- The People's Liberation Army continues to decrease in size relative to its sister services. This is a vital part of modernizing Chinese armed forces. The downside for the government is that it increases already high unemployment.
At the end of 2005, China completed the task of trimming the ranks of the People's Liberation Army (PLA) by 200,000, bringing its total number of troops to 2.3 million. [Xinhua]
- The KMT is characterizing the eight diesel submarines offered Taiwan by the United States as offensive weapons, and thus inappropriate for the ROC military. [Taipei Times]
Taiwan should boost its defensive capabilities and aim to survive a `first strike' during a Chinese military attack. It is not necessary to spend huge amounts of money on offensive submarines.
[B]ecause of China's sparse anti-submarine warfare capabilities, Beijing would have to spend around eight times the amount spent on Taiwan's submarine force to build up adequate capabilities, including procuring anti-submarine aircraft, minesweepers, mine-sweeping helicopters, anti-submarine missiles and destroyers. Therefore, the move would distract China from concentrating on its offensive capabilities.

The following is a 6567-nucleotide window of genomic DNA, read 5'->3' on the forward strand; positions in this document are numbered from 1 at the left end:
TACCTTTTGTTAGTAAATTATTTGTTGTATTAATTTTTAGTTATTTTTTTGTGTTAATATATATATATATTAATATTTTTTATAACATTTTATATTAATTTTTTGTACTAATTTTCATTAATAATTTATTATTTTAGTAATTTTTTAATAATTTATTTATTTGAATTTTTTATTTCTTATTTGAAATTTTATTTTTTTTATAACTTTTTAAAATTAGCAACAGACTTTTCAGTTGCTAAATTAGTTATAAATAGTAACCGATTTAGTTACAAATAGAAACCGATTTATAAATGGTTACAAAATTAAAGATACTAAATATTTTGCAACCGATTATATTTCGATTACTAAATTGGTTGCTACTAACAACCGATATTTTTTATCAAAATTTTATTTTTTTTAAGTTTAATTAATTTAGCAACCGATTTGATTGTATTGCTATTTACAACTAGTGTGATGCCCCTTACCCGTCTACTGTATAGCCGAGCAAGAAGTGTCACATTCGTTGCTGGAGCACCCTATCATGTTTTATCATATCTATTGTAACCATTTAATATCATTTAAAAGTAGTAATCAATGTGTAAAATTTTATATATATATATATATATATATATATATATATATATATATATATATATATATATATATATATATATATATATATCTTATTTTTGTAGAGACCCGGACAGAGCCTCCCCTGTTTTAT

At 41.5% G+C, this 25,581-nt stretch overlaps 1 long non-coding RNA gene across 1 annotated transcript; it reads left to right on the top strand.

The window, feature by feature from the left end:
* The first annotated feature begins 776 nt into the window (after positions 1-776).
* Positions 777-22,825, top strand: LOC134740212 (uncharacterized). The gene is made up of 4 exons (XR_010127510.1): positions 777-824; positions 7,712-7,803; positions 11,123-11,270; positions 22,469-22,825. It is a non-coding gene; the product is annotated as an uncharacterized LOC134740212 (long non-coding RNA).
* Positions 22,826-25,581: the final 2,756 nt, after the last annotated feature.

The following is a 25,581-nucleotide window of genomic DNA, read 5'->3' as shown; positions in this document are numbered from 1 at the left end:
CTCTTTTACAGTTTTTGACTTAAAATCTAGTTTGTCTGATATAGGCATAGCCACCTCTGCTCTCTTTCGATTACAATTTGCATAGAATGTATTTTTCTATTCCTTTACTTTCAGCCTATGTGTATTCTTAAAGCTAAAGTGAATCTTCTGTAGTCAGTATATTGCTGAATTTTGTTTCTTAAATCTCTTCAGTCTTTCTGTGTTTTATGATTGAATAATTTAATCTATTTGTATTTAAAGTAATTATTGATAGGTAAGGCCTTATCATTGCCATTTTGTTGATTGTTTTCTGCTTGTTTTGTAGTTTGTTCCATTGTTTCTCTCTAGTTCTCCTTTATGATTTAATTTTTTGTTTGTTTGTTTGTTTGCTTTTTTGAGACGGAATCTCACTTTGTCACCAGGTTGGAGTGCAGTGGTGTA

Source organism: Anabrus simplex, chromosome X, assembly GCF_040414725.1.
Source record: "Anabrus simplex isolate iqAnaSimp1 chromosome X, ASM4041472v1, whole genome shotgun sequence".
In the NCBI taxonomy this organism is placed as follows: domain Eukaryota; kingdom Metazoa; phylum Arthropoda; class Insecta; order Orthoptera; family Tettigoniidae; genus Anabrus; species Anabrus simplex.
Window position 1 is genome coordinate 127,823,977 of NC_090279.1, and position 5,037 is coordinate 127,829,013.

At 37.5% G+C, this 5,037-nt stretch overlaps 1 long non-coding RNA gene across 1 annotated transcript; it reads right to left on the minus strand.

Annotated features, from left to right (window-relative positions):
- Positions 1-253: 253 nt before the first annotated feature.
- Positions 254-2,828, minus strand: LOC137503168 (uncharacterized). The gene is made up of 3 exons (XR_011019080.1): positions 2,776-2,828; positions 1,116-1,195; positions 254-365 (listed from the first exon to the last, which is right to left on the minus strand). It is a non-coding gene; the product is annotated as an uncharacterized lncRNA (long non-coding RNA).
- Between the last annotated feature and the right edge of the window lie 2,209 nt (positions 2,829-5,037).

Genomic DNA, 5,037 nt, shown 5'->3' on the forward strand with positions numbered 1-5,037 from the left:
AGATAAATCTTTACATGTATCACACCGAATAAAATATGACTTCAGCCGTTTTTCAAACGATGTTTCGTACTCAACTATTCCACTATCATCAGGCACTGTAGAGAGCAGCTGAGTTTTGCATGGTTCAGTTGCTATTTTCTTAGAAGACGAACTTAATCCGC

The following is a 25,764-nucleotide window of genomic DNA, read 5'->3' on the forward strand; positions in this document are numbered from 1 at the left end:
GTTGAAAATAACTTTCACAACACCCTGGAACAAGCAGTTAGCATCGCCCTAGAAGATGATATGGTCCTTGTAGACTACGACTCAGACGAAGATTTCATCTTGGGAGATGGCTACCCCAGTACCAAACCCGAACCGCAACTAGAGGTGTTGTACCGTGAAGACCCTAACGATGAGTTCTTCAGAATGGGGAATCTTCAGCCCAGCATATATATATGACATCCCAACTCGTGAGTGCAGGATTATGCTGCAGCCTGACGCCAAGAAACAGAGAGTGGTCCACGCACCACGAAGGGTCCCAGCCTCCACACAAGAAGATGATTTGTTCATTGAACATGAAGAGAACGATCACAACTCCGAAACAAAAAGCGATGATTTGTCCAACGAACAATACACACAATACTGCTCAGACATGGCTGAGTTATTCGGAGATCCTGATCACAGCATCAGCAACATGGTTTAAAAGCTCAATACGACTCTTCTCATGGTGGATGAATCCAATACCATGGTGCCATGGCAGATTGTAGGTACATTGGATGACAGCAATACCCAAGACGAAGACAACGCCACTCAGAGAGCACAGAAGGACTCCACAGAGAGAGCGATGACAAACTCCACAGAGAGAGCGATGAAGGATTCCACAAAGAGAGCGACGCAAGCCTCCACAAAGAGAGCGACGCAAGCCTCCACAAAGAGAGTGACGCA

The supposedly non-partisan editor of Taiwan Defense Review:
The KMT wants Taiwan to take a beating from China
- Speaking of offensive weapons, Jane's Defense Weekly reports Taiwan will soon begin deploying Hsiung Feng IIE cruise missiles capable of striking China's east coast. Earlier, I was unclear whether the HS-IIE was a land attack or anti-ship cruise missile. After further consideration, it is likely both, since there is only minimal difference between them, much like the Exocet and Harpoon can be launched from numerous platforms.
Update: Brian Dunn critiques a piece on the above-mentioned missiles that has earned the title "most twisted analysis yet."